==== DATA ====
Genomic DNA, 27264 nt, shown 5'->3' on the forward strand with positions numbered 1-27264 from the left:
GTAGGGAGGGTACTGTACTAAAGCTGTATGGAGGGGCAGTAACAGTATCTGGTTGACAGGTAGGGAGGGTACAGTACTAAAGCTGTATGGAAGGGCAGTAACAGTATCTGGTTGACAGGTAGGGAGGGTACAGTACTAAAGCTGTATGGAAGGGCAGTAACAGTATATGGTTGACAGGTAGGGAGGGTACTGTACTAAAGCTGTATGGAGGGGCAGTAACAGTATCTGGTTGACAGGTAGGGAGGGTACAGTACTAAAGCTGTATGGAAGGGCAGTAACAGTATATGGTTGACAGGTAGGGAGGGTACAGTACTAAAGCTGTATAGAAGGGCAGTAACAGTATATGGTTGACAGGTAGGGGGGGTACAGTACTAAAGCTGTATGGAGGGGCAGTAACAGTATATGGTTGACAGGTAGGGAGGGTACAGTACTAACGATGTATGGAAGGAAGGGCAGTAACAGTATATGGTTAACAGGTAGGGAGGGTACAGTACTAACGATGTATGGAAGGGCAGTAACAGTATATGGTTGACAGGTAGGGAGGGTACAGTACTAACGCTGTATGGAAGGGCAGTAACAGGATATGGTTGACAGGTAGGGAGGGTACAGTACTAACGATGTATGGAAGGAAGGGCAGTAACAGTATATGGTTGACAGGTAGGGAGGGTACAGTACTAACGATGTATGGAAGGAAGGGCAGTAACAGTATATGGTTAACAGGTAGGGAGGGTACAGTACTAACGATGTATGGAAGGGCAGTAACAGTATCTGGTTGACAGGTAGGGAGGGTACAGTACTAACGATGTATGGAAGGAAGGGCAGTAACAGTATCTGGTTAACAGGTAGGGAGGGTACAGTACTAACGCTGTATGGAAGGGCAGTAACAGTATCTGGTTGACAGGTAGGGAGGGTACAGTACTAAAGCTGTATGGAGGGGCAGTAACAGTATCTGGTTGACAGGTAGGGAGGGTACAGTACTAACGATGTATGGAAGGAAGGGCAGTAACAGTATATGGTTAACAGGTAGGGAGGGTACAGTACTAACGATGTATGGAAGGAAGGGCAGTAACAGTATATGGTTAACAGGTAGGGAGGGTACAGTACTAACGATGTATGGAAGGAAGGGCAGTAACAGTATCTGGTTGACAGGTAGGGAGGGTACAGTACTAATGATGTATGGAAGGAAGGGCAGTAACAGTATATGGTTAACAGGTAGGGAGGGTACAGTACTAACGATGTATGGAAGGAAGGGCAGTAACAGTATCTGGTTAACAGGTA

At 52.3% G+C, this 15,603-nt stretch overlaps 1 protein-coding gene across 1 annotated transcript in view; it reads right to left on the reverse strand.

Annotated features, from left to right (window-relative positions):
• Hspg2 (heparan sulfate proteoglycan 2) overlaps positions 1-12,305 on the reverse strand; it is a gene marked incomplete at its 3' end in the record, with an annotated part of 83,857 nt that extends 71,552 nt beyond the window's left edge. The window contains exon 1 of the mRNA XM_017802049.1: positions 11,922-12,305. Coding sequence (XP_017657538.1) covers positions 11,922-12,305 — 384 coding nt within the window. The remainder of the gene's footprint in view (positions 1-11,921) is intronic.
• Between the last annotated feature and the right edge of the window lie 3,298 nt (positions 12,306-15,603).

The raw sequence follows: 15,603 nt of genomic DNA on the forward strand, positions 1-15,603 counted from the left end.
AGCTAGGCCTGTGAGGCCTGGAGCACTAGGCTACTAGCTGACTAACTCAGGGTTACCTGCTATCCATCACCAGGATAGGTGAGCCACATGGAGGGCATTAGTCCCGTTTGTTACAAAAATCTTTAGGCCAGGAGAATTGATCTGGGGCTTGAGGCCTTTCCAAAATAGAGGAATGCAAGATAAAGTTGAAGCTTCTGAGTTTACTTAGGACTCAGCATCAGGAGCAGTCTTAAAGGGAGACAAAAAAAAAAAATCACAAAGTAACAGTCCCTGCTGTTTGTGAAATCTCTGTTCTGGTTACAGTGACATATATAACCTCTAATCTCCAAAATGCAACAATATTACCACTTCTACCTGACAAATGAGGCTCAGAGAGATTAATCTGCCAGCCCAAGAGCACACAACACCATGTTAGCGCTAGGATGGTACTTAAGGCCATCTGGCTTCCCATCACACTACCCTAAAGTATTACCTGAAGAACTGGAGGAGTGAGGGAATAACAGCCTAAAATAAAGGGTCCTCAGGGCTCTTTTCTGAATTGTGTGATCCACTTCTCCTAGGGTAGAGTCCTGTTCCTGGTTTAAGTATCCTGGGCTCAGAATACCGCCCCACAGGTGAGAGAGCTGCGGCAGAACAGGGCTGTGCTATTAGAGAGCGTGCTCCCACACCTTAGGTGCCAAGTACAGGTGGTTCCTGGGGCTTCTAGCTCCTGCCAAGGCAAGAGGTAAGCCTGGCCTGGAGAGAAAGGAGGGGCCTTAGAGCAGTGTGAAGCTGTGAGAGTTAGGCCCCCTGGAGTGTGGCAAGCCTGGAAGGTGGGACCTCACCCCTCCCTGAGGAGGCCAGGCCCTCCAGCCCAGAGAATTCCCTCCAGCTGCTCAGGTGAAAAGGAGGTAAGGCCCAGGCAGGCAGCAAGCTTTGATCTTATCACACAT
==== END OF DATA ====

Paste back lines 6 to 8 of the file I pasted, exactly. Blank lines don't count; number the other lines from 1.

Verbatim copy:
• Between the last annotated feature and the right edge of the window lie 3,298 nt (positions 12,306-15,603).

The raw sequence follows: 15,603 nt of genomic DNA on the forward strand, positions 1-15,603 counted from the left end.
AGCTAGGCCTGTGAGGCCTGGAGCACTAGGCTACTAGCTGACTAACTCAGGGTTACCTGCTATCCATCACCAGGATAGGTGAGCCACATGGAGGGCATTAGTCCCGTTTGTTACAAAAATCTTTAGGCCAGGAGAATTGATCTGGGGCTTGAGGCCTTTCCAAAATAGAGGAATGCAAGATAAAGTTGAAGCTTCTGAGTTTACTTAGGACTCAGCATCAGGAGCAGTCTTAAAGGGAGACAAAAAAAAAAAATCACAAAGTAACAGTCCCTGCTGTTTGTGAAATCTCTGTTCTGGTTACAGTGACATATATAACCTCTAATCTCCAAAATGCAACAATATTACCACTTCTACCTGACAAATGAGGCTCAGAGAGATTAATCTGCCAGCCCAAGAGCACACAACACCATGTTAGCGCTAGGATGGTACTTAAGGCCATCTGGCTTCCCATCACACTACCCTAAAGTATTACCTGAAGAACTGGAGGAGTGAGGGAATAACAGCCTAAAATAAAGGGTCCTCAGGGCTCTTTTCTGAATTGTGTGATCCACTTCTCCTAGGGTAGAGTCCTGTTCCTGGTTTAAGTATCCTGGGCTCAGAATACCGCCCCACAGGTGAGAGAGCTGCGGCAGAACAGGGCTGTGCTATTAGAGAGCGTGCTCCCACACCTTAGGTGCCAAGTACAGGTGGTTCCTGGGGCTTCTAGCTCCTGCCAAGGCAAGAGGTAAGCCTGGCCTGGAGAGAAAGGAGGGGCCTTAGAGCAGTGTGAAGCTGTGAGAGTTAGGCCCCCTGGAGTGTGGCAAGCCTGGAAGGTGGGACCTCACCCCTCCCTGAGGAGGCCAGGCCCTCCAGCCCAGAGAATTCCCTCCAGCTGCTCAGGTGAAAAGGAGGTAAGGCCCAGGCAGGCAGCAAGCTTTGATCTTATCACACAT